The Food and Drug Administration should develop a policy about when to start and stop enforcement discretion for unauthorized tests in public health emergencies to avoid some of the problems it faced during the COVID-19 pandemic, according to a report by the U.S. Government Accountability Office.
Acting on a request from Congress, the GAO looked at FDA’s actions to help make COVID-19 tests available, the number of tests it authorized, how often it exercised enforcement discretion and what post-market monitoring activities it implemented. The investigation has resulted in a 52-page report that identifies problems the FDA encountered when trying to boost access to testing. It also offers recommendations for how the agency can position itself to oversee an improved response to the next public health emergency.
The central recommendation is that the FDA needs a defined enforcement discretion policy. As the COVID-19 crisis ramped up early in 2020, the regulator came under pressure to allow laboratories and manufacturers to use and distribute SARS-CoV-2 tests without obtaining emergency use authorization. The FDA granted an emergency use authorization to a test developed by the Centers for Disease Control and Prevention on Feb. 4, 2020, but laboratories immediately discovered problems with it. The CDC began shipping new tests on Feb. 28 and other tests began arriving on the market the next day. The response drew criticism.
“Two stakeholders noted that FDA’s EUA process at the beginning of the pandemic may have stymied the nation’s testing response when the U.S. had limited testing capacity and when testing was crucial to stemming the spread of the virus. A representative from one of these associations noted that they would have liked the FDA to not object to the use of [laboratory-developed tests] without an EUA earlier in the pandemic,” the GAO wrote in the report.
Establishing a policy for when to start exercising enforcement discretion could help the FDA act faster in the next public health emergency, the GAO said. At the same time, having a policy for when to end enforcement discretion could prevent some of the problems the GAO identified at the FDA in the second half of 2021, it added.
The FDA had exercised enforcement discretion for 370 tests by the end of September 2021. While the policy improved access to testing, the GAO heard concerns about how long the agency waited before establishing a path to a more routine regulatory environment.
“FDA officials told GAO they had concerns about the lack of review for these unauthorized tests, and as the number grew, the risks of this policy began to outweigh the benefits. Nevertheless, it was not until November 2021 that FDA updated its COVID-19 test policy with the intention of phasing out the agency’s use of enforcement discretion and reducing the number of unauthorized tests,” the GAO wrote.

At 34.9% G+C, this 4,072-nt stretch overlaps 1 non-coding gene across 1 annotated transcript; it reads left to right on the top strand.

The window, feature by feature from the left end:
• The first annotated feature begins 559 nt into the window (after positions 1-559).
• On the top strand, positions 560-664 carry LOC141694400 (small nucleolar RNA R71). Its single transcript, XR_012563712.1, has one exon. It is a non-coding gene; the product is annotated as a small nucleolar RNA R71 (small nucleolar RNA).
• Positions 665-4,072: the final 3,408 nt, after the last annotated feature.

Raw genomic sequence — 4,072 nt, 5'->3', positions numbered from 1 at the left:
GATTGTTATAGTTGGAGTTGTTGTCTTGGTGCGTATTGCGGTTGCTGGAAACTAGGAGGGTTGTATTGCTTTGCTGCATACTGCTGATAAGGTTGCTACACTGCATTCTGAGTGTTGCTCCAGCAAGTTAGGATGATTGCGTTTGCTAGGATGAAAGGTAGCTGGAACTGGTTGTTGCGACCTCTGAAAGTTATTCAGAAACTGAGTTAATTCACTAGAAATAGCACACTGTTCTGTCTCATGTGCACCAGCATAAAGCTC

Officials began to become concerned the FDA had reached a tipping point between the risks and benefits of the policy in the fall of 2020, when almost 300 tests had received an EUA. The FDA revealed how it would move out of the enforcement discretion phase more than one year later. At that time, 65% of the tests that were benefiting from enforcement discretion had been on the market for at least one year. Some tests that benefited from enforcement discretion were later denied EUAs because of performance problems or poor validation, illustrating the risks of allowing products to come to market without FDA review.
If the FDA adopts a similar policy to a future crisis, the GAO said it could allow “tests with uncertain accuracy and reliability” to be on the market “for an extended period of time,” including after a sufficient number of authorized tests have become available. “This could hamper an effective response and recovery during a crisis,” the GAO wrote.
The FDA is working to avoid that scenario by trying to ensure it never needs to allow the use of unauthorized tests in future crises. Still, the U.S. Department of Health and Human Services agrees with the GAO’s recommendation that the FDA should establish an enforcement discretion policy.
The timing of the start and end of enforcement discretion is part of a broader set of concerns about how the FDA interacts with laboratories. Representatives from three associations told the GAO that many labs found it hard to apply for an EUA because they lacked familiarity with the process. The FDA acknowledged there were misunderstandings and confusion.
According to representatives from two associations, the problem was exacerbated by the opaqueness of the EUA requirements. The situation improved as the pandemic went on, with test developers finding the FDA’s EUA templates helpful. The GAO identified a desire for more early education from the FDA and a change in how the agency communicates with laboratories.
“Representatives from another association told us they often felt there was a disconnect when FDA talked to laboratory test developers because FDA was most accustomed to working with other types of manufacturers. They said it would have been useful to have direct engagement by FDA with clinical laboratories and for FDA to have dedicated staff to work with the clinical laboratory sector,” the GAO wrote, adding that FDA officials accepted that communication with laboratories is “ripe for improvement.”
The FDA also told the GAO it wants “to develop a plan to improve communication with laboratories to better prepare for a future public health emergency.” The GAO also identified the agency's involvement in the CDC’s laboratory testing surge capacity plan as a positive first step that could help to address the concerns raised in its report.